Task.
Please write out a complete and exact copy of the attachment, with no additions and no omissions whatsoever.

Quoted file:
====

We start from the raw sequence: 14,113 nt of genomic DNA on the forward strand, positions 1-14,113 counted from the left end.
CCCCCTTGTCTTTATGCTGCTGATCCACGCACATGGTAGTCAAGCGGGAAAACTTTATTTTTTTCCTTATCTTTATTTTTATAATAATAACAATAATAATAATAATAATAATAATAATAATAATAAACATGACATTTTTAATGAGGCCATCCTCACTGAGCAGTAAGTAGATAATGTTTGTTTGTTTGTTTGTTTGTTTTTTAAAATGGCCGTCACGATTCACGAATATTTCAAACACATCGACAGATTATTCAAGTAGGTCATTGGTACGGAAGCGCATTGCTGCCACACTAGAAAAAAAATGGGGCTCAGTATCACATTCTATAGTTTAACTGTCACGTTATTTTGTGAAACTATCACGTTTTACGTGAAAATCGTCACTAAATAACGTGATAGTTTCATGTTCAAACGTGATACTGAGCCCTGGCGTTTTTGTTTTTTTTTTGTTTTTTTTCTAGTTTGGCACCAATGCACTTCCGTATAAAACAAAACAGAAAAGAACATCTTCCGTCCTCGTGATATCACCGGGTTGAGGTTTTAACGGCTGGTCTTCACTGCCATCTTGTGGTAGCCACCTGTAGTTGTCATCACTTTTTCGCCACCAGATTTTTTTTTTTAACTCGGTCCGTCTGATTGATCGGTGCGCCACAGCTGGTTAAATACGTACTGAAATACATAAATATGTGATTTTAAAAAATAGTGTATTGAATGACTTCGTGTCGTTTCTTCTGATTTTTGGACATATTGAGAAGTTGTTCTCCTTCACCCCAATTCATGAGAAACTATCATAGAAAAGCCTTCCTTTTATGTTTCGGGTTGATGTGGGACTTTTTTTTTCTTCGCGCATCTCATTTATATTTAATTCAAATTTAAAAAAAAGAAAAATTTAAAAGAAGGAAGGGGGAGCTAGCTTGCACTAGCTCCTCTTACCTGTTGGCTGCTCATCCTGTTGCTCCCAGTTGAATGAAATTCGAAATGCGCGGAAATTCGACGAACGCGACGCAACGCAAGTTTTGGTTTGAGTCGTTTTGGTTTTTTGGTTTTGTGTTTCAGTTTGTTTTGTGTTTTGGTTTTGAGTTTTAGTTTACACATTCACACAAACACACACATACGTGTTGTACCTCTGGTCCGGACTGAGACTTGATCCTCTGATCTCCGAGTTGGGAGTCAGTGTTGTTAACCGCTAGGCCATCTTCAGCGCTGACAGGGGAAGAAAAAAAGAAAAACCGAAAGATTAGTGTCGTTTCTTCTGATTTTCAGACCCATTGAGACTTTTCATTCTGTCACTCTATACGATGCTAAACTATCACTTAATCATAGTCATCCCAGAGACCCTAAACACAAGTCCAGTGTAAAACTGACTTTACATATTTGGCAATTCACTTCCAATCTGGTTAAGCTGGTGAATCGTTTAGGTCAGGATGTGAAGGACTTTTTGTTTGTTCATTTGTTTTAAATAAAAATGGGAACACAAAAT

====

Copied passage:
We start from the raw sequence: 14,113 nt of genomic DNA on the forward strand, positions 1-14,113 counted from the left end.
CCCCCTTGTCTTTATGCTGCTGATCCACGCACATGGTAGTCAAGCGGGAAAACTTTATTTTTTTCCTTATCTTTATTTTTATAATAATAACAATAATAATAATAATAATAATAATAATAATAATAAACATGACATTTTTAATGAGGCCATCCTCACTGAGCAGTAAGTAGATAATGTTTGTTTGTTTGTTTGTTTGTTTTTTAAAATGGCCGTCACGATTCACGAATATTTCAAACACATCGACAGATTATTCAAGTAGGTCATTGGTACGGAAGCGCATTGCTGCCACACTAGAAAAAAAATGGGGCTCAGTATCACATTCTATAGTTTAACTGTCACGTTATTTTGTGAAACTATCACGTTTTACGTGAAAATCGTCACTAAATAACGTGATAGTTTCATGTTCAAACGTGATACTGAGCCCTGGCGTTTTTGTTTTTTTTTTGTTTTTTTTCTAGTTTGGCACCAATGCACTTCCGTATAAAACAAAACAGAAAAGAACATCTTCCGTCCTCGTGATATCACCGGGTTGAGGTTTTAACGGCTGGTCTTCACTGCCATCTTGTGGTAGCCACCTGTAGTTGTCATCACTTTTTCGCCACCAGATTTTTTTTTTTAACTCGGTCCGTCTGATTGATCGGTGCGCCACAGCTGGTTAAATACGTACTGAAATACATAAATATGTGATTTTAAAAAATAGTGTATTGAATGACTTCGTGTCGTTTCTTCTGATTTTTGGACATATTGAGAAGTTGTTCTCCTTCACCCCAATTCATGAGAAACTATCATAGAAAAGCCTTCCTTTTATGTTTCGGGTTGATGTGGGACTTTTTTTTTCTTCGCGCATCTCATTTATATTTAATTCAAATTTAAAAAAAAGAAAAATTTAAAAGAAGGAAGGGGGAGCTAGCTTGCACTAGCTCCTCTTACCTGTTGGCTGCTCATCCTGTTGCTCCCAGTTGAATGAAATTCGAAATGCGCGGAAATTCGACGAACGCGACGCAACGCAAGTTTTGGTTTGAGTCGTTTTGGTTTTTTGGTTTTGTGTTTCAGTTTGTTTTGTGTTTTGGTTTTGAGTTTTAGTTTACACATTCACACAAACACACACATACGTGTTGTACCTCTGGTCCGGACTGAGACTTGATCCTCTGATCTCCGAGTTGGGAGTCAGTGTTGTTAACCGCTAGGCCATCTTCAGCGCTGACAGGGGAAGAAAAAAAGAAAAACCGAAAGATTAGTGTCGTTTCTTCTGATTTTCAGACCCATTGAGACTTTTCATTCTGTCACTCTATACGATGCTAAACTATCACTTAATCATAGTCATCCCAGAGACCCTAAACACAAGTCCAGTGTAAAACTGACTTTACATATTTGGCAATTCACTTCCAATCTGGTTAAGCTGGTGAATCGTTTAGGTCAGGATGTGAAGGACTTTTTGTTTGTTCATTTGTTTTAAATAAAAATGGGAACACAAAAT